Canon’s 1D C 4K Cinema DSLR is Simply a 1D X with Different Firmware

If you thought the design and hardware specs of Canon’s upcoming 4K-capable 1D C are strangely similar to the company’s flagship 1D X, you’re right: the two models feature identical hardware loaded with different firmware. At Photokina 2012, DSLR filmmaking blog EOSHD spoke to Canon representatives, who confirmed this fact to be true. They write,

The 1D C is a 1D X with a 4K firmware update. Canon’s man told me that the only hardware change was to do with the flash sync jack […] So essentially the 1D X hardware – sensor, processor, everything – is capable of 4K video, 100%, no heat or bandwidth issues either.

What’s crazy is how much the difference in firmware affects the camera’s price. With a suggested retail price of $15,000, the 1D C more than doubles the 1D X’s price tag of $6,800.

The fact that the hardware in the two cameras are identical means that 1D X owners could potentially one day use their devices for 4K video by simply downloading and installing a firmware update.

When EOSHD asked the rep whether or not a paid update might be in the company’s plans, the answer was no. One of the factors in this decision is how tax works in certain countries. Video cameras require much higher import taxes, so the ability to turn a 1D X into a powerful video camera with a software tweak wouldn’t sit well with government regulators.

Another is the fact that Hollywood studios with deep pockets are more than willing to pay heftier prices for a solid 4K video camera, while the hamstrung version of the camera would still be popular among photographers when priced much lower.

Still, having such big differences in camera functionality be due solely to firmware differences means that the camera could potentially be hacked to provide these features for free. The Canon 7D has just been cracked to run Magic Lantern, giving it fancy new features. Perhaps we’ll soon be saying the same about the Canon 1D X.

Update: New reports are casting doubt on EOSHD’s story. There may be some hardware differences after all.

Image credit: IMG_6327 chdk firmware canon sd1000 ixus70 101b by shannonpatrick17

  • Sasebastian

    Just one more way that canon is ripping their customers off.

  • Rūdolfs Rancāns

    Yeah, Leica already taught us that red logos cost much more…

  • sierrarobba

    Magic lantern kids never touch thier hand on 1DX because they cant afford it and NO ONE give they 6000$ to try hack.

  • Jonathan Maniago

    This is getting ridiculous. Magic Lantern has shown that the DIGIC processors of EOS cameras are capable of so much, yet Canon seem to be hellbent on crippling their own products.

    What’s next? Canon announcing that their less than stellar results at DxOMark are also due to firmware limitations?

  • Bo Reidler

    I reckon what’s crazy is that Canon is compromising the enjoyment of their customers by being too cunning by half and misrepresenting what they are actually selling. If we look at the above example and take what is happening with the 7D and the 5D mk3, there could quite feasibly be a class action somewhere in the offing because the company is essentially selling hardware the equivalent of a PC computer. Computer companies by and large, do not misrepresent the true capacity of the hardware at the time of release, and improve the performance of the hardware with software upgrades. These are either free or paid upgrades, the equivalent of firmware updates The fact that Canon is forcing customers to seek alternative upgrades, hacks that void warranty, is irresponsible and possibly illegal as they must have a duty of care to their customers just like PC manufacturers. If Magic Lantern can come up with a hack that extends the product far and above the state at which the original is sold then one can only presume that this capacity was always within the product. So what product are we being sold? It is basically withholding vital information that prohibits the consumer from making the best assessment of the product at purchase time.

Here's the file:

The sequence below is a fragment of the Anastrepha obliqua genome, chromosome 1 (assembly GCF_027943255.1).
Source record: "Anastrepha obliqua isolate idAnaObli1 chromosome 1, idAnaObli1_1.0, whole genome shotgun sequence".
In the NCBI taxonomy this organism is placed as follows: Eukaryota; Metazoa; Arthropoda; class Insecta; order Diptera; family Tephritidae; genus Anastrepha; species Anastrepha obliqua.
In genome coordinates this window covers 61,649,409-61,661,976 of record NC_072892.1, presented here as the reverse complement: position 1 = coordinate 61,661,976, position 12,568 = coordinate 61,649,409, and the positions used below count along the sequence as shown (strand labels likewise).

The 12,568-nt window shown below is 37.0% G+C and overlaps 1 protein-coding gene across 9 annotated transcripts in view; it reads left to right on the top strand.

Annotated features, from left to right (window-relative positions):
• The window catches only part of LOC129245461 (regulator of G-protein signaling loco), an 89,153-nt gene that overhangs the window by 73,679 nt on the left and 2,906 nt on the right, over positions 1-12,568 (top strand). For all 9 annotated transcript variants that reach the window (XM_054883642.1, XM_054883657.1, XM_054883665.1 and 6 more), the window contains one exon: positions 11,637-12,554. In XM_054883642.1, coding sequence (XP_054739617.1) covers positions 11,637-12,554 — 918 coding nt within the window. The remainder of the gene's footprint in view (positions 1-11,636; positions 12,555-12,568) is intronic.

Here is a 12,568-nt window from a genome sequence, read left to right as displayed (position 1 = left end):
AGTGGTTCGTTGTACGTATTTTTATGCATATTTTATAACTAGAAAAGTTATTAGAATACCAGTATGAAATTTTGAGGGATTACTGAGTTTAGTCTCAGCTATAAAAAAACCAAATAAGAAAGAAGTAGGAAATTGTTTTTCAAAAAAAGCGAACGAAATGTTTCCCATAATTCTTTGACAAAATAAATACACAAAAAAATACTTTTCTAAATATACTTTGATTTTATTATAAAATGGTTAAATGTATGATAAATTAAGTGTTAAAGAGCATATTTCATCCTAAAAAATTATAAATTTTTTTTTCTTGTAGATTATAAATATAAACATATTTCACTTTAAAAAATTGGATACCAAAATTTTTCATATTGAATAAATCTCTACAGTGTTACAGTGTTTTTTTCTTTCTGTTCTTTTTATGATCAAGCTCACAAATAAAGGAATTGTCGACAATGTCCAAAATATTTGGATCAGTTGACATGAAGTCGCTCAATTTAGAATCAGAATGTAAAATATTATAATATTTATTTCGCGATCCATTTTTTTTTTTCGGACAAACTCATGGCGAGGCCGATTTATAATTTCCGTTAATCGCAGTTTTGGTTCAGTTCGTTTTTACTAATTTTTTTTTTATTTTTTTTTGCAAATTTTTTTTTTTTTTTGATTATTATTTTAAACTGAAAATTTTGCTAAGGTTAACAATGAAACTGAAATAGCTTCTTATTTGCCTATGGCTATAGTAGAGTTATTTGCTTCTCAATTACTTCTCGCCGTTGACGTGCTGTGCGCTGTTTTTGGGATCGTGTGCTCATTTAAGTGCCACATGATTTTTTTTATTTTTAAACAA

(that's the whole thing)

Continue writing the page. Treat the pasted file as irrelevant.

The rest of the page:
• Arnold Newman

    Wow. I just don’t see it taking long before hackers liberate the 1Dx from its firmware bondage.

  • Gregory

    I’m a Canon c300 owner and it REALLY BURNS ME UP, that Canon seems to
    piss in our faces and tell us it’s raining!! The c300 is a computer, and they keep telling is that it has a 4K sensor, which means you can’t shoot 4K. It is a beautiful camera, but why mention 4K and it doesn’t shoot it. Now a few months later they announce the c500 and they say its the same exact camera, and it shoots 2K and 4K! Really Canon? Not that I need 4K, but you want me to spend $25K + to be able to shoot 120fps when you should just put 1080p 60, 120, and 240fps in the camera already! Think about it, regardless that this is a better camera than the Sony 700 they allow you to shoot at 240fps and the damn camera is something like half price. Can anyone explain this to me other than greed?

  • Zhemin

    Nope, Leica taught us no Logos cost much more…

  • hagavaletudo

    Are lawyers really necessary? Canon is not “forcing” anyone to do anything. It’s a free market and we can buy what we want. If someone is unhappy with the product, return it, go to another vendor, or explore a hack. Heck, maybe even fund development of a new product via Kickstarter. There are so many things at play in a company like Canon but we end consumers pretend to know it all. My point is, we don’t have enough information and we are jumping to conclusions (ie Canon is BAD). All we’re going off of is some reps claim about the firmware upgrade and unless s/he is in R&D, I’m not going to put much value in that claim.

  • planetMitch

    Personally, I don’t believe it is true – am trying to verify that.

  • Marcel Gallo

    The 1DC is NOT the 1DX with a different firmware.

  • Jahled